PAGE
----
9. Daniel Morden’s performances, both the opening night ‘address’ and his (unbelievably free!) rendition of (most) of Homer’s Odyssey. There was good reason the likes of Cate Kennedy were in attendance to hear the epic tale retold. It was spellbinding stuff, proof of the power of story-telling and of aural story-telling in particular. If it goes up on a podcast, check it out. Also, Morden has put many stories, including The Odyssey into book form for young (and young-at-heart) readers.

DSC03688 - Vivid Customs House in Circular Quay

Vivid Customs House in Circular Quay

10. Talking books against the backdrop of Sydney Harbour under clear skies (on the weekend at least!), with the amazing Vivid Festival adding even more interest for both locals and visitors after dark. In response to The Guardian’s quip that Sydney doesn’t do rain well (true) Carlos Ruiz Zafón said that Sydney was beautiful even in the wild rain we had on Saturday night. As for sunshine…well, we do that pretty well!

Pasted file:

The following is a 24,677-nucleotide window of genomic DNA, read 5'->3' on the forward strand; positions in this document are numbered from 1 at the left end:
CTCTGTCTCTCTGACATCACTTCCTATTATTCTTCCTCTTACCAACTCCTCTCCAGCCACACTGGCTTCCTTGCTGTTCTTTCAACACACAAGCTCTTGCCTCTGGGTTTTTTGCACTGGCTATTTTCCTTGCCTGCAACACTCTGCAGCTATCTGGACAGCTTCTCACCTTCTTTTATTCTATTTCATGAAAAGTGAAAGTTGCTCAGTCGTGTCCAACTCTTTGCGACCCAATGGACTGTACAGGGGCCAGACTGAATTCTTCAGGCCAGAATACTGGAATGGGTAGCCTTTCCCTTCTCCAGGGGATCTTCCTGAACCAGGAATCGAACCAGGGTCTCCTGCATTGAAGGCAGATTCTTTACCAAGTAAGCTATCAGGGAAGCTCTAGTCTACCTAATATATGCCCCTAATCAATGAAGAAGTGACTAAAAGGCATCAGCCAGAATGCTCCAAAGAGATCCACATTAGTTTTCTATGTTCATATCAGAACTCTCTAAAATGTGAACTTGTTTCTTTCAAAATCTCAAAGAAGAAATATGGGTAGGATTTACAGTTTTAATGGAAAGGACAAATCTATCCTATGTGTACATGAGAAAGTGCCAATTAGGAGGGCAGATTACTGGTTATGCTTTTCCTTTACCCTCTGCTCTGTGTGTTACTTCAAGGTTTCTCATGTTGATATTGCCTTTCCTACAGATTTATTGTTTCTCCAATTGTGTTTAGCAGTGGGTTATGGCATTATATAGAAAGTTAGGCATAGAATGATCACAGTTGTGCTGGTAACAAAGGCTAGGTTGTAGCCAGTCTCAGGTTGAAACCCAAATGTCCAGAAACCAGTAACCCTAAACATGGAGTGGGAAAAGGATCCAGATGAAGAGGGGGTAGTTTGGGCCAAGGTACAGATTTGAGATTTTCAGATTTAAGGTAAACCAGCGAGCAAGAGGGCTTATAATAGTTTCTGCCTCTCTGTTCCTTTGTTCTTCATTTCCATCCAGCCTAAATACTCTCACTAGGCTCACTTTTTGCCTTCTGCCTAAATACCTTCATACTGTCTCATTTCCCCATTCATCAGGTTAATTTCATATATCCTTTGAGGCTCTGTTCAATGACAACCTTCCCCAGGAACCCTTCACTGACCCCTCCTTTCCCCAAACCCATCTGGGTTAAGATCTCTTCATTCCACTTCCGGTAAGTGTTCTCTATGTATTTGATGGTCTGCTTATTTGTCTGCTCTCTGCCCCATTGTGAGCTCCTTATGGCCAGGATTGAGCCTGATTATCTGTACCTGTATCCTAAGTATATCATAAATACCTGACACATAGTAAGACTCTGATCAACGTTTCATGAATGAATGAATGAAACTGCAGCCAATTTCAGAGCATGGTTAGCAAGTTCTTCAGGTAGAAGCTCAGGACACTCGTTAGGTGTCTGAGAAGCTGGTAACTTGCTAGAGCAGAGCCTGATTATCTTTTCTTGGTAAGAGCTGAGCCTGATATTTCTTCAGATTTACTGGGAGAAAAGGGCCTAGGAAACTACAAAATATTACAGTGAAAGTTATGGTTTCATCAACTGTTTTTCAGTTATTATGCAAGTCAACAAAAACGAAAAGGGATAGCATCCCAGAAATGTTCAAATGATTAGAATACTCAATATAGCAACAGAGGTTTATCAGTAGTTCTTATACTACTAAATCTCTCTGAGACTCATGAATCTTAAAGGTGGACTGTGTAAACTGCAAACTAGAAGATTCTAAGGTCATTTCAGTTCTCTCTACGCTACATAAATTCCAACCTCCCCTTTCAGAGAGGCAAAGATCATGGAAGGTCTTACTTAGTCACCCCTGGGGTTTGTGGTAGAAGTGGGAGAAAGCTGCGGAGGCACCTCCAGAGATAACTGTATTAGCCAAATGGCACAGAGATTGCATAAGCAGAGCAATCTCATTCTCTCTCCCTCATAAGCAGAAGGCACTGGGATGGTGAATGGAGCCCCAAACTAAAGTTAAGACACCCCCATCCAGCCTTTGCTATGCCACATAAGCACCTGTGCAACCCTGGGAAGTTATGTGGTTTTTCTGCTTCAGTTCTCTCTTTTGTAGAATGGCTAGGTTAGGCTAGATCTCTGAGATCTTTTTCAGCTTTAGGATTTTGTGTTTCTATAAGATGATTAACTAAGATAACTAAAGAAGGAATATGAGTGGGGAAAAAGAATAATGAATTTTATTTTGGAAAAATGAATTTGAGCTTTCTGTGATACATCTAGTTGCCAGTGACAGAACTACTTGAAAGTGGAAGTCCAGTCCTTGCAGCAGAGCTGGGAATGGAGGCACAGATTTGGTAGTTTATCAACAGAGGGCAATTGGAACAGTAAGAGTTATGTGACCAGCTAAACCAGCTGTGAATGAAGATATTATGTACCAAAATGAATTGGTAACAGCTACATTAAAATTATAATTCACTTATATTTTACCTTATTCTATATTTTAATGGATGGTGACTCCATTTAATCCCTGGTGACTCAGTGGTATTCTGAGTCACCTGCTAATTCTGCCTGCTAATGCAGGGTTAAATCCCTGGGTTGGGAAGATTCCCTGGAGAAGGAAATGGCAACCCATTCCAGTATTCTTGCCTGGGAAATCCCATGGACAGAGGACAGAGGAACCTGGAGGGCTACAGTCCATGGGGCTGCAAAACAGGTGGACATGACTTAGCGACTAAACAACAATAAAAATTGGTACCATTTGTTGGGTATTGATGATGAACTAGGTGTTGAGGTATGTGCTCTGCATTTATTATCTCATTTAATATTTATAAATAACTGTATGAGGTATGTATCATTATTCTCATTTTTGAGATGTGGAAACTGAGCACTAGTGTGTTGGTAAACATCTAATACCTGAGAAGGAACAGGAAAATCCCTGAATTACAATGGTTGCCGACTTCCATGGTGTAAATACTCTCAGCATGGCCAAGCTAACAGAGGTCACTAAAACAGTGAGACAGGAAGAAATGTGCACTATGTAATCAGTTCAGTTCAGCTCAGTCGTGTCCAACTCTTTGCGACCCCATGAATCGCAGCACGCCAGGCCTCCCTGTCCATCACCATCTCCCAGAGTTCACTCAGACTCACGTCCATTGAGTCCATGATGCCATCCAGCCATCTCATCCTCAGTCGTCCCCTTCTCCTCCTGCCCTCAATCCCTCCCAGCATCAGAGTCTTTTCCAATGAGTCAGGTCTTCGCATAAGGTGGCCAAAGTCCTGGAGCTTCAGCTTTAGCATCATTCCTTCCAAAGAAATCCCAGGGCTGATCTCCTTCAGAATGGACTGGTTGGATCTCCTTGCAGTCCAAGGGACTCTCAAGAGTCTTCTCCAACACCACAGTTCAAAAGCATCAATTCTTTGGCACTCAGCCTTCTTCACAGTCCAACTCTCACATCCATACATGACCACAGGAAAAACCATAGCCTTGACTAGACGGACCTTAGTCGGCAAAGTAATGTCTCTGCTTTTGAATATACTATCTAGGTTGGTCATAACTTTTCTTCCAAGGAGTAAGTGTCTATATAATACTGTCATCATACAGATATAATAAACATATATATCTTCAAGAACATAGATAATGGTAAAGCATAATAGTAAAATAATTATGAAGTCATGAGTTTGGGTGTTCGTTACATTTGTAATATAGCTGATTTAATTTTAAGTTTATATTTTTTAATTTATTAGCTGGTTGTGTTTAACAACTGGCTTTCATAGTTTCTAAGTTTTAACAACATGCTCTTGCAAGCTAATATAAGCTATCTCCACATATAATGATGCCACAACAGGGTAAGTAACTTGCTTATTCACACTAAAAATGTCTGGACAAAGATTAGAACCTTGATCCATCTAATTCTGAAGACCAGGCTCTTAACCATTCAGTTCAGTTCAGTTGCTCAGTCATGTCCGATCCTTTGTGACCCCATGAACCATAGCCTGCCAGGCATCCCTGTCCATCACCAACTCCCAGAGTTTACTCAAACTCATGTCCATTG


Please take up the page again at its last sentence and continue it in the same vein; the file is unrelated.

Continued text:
Did the Sydney Writers’ Festival have a story for us? No. It had hundreds of them, enough to sustain us until next year’s festival. The 2013 edition was a resounding success for new director Jemma Birrell. Congratulations to her and her team. And a huge thank you to all those blue-shirted volunteers.

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SWF LogoOne of my favourite sessions at each year’s Sydney Writers’ Festival is the session on book design, which typically follows the Australian Publisher Association’s Book Design Awards night. This year was no different, with some engaging presentations from award winners as well as the added perspective of design from a publisher’s point-of-view, in this instance from Helen Boyle.

Book design is such a crucial part of getting books into the hands of readers. The old adage ‘don’t judge a book by its cover’ might well be true of people, but it’s certainly not true of books – as Boyle noted. I think we need to put a spotlight on the tremendously creative people who create the not just the face of our books but the entire look and feel of them, cover to cover. Seven Little Australians by Ethel Turner - designer Allison Colpoys